As frustrating as yet another scrub for the snakebitten Delta IV Heavy might be, the rocket’s safety systems performed as advertised. “Recycle is always a better trade,” tweeted Mr. Bruno, “than the risk of killing a billion-dollar payload that took many years to build.” ULA has yet to determine when it might try again to launch NROL-44, noting only that “the team is currently reviewing all data and will determine the path forward”.
In the meantime, on Pad 39A at KSC, SpaceX was readying its 17th Falcon 9 mission of the year. The previously-flown B1058 core and its sparkling-new upper stage were in the final stages of readiness to deliver 60 Starlink internet communications satellites into low-Earth orbit. Its mission has been waiting in the wings for two weeks, having initially been targeted to fly on 17 September.
But that first launch attempt was routinely postponed by 24 hours in response to the indirect threat posed to the Space Coast by Tropical Storm Sally. Although SpaceX noted that it would be closely “watching the weather” on the 18th, it ultimately opted to stand down from further launch preparations, pointing to predicted poor sea conditions in the booster recovery area.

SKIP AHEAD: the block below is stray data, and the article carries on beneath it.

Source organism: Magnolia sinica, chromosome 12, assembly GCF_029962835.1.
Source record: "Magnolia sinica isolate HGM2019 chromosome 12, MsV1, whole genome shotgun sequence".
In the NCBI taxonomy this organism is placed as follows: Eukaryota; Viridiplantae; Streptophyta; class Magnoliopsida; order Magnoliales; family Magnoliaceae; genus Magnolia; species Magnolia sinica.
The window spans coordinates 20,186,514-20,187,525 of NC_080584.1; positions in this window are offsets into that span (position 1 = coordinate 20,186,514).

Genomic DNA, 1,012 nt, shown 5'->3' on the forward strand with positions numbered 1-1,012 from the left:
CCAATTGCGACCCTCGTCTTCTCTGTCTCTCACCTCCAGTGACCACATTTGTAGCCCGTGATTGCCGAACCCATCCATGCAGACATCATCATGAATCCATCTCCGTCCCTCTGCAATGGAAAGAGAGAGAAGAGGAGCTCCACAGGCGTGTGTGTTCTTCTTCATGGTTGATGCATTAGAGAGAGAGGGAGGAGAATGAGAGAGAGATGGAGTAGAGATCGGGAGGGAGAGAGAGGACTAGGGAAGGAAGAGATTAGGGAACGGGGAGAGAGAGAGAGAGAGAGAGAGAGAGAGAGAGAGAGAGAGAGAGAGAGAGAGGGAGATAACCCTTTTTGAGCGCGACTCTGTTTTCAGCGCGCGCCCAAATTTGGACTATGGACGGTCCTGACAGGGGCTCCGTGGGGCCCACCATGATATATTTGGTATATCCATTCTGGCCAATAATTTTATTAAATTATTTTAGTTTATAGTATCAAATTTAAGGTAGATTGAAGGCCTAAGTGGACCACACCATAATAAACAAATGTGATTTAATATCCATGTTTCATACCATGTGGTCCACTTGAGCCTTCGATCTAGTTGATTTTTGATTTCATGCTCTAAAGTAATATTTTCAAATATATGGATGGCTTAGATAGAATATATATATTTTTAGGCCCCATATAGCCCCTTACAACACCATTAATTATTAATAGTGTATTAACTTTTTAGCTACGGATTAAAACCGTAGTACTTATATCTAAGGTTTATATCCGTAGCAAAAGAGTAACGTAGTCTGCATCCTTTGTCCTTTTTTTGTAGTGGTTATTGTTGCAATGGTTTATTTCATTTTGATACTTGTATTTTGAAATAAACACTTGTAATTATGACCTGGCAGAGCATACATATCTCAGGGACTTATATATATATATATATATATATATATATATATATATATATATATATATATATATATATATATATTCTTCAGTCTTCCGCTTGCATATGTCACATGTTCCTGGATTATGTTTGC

This likely would have hampered the efforts of the Autonomous Spaceport Drone Ship (ASDS), “Just Read the Instructions”, to safely execute its third East Coast “catch” of a returning Falcon 9 core. “Current was too strong for drone ship to hold station,” SpaceX founder Elon Musk tweeted on the 18th. “Thrusters to be upgraded for future missions.” As such, this is one of very few occasions where SpaceX has prioritized the safe return of a booster as a deciding factor in scrubbing a launch. Of course, Starlink is an in-house SpaceX program and on a commercial or government launch the safe return of the booster ordinarily would not be prioritized over the safe delivery of the payload.